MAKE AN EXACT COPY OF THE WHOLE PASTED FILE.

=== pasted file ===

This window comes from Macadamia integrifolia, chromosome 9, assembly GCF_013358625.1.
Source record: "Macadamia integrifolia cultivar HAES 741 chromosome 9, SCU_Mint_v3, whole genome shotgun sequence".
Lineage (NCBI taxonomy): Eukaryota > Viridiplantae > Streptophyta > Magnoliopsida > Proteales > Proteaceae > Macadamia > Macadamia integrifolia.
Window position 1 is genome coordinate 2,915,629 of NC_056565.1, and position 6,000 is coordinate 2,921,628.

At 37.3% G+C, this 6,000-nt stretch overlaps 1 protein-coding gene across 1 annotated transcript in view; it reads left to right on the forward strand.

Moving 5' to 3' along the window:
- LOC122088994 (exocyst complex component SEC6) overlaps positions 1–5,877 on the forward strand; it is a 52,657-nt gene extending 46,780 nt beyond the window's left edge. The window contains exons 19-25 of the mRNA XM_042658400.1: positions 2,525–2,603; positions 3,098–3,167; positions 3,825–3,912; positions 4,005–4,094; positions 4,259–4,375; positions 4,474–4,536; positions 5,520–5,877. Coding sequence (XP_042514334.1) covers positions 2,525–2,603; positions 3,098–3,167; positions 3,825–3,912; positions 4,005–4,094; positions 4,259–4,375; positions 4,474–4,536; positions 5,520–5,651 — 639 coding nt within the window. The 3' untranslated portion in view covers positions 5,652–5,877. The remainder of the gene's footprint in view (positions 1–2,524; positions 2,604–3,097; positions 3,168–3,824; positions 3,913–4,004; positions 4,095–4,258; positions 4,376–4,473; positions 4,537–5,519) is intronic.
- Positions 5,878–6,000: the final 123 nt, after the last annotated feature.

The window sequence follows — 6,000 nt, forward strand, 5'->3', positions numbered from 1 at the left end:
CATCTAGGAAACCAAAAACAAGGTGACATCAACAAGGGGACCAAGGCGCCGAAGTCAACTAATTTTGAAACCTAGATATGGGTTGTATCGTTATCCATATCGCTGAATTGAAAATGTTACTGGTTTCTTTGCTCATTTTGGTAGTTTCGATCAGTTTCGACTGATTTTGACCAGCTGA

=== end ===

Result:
This window comes from Macadamia integrifolia, chromosome 9, assembly GCF_013358625.1.
Source record: "Macadamia integrifolia cultivar HAES 741 chromosome 9, SCU_Mint_v3, whole genome shotgun sequence".
Lineage (NCBI taxonomy): Eukaryota > Viridiplantae > Streptophyta > Magnoliopsida > Proteales > Proteaceae > Macadamia > Macadamia integrifolia.
Window position 1 is genome coordinate 2,915,629 of NC_056565.1, and position 6,000 is coordinate 2,921,628.

At 37.3% G+C, this 6,000-nt stretch overlaps 1 protein-coding gene across 1 annotated transcript in view; it reads left to right on the forward strand.

Moving 5' to 3' along the window:
- LOC122088994 (exocyst complex component SEC6) overlaps positions 1–5,877 on the forward strand; it is a 52,657-nt gene extending 46,780 nt beyond the window's left edge. The window contains exons 19-25 of the mRNA XM_042658400.1: positions 2,525–2,603; positions 3,098–3,167; positions 3,825–3,912; positions 4,005–4,094; positions 4,259–4,375; positions 4,474–4,536; positions 5,520–5,877. Coding sequence (XP_042514334.1) covers positions 2,525–2,603; positions 3,098–3,167; positions 3,825–3,912; positions 4,005–4,094; positions 4,259–4,375; positions 4,474–4,536; positions 5,520–5,651 — 639 coding nt within the window. The 3' untranslated portion in view covers positions 5,652–5,877. The remainder of the gene's footprint in view (positions 1–2,524; positions 2,604–3,097; positions 3,168–3,824; positions 3,913–4,004; positions 4,095–4,258; positions 4,376–4,473; positions 4,537–5,519) is intronic.
- Positions 5,878–6,000: the final 123 nt, after the last annotated feature.

The window sequence follows — 6,000 nt, forward strand, 5'->3', positions numbered from 1 at the left end:
CATCTAGGAAACCAAAAACAAGGTGACATCAACAAGGGGACCAAGGCGCCGAAGTCAACTAATTTTGAAACCTAGATATGGGTTGTATCGTTATCCATATCGCTGAATTGAAAATGTTACTGGTTTCTTTGCTCATTTTGGTAGTTTCGATCAGTTTCGACTGATTTTGACCAGCTGA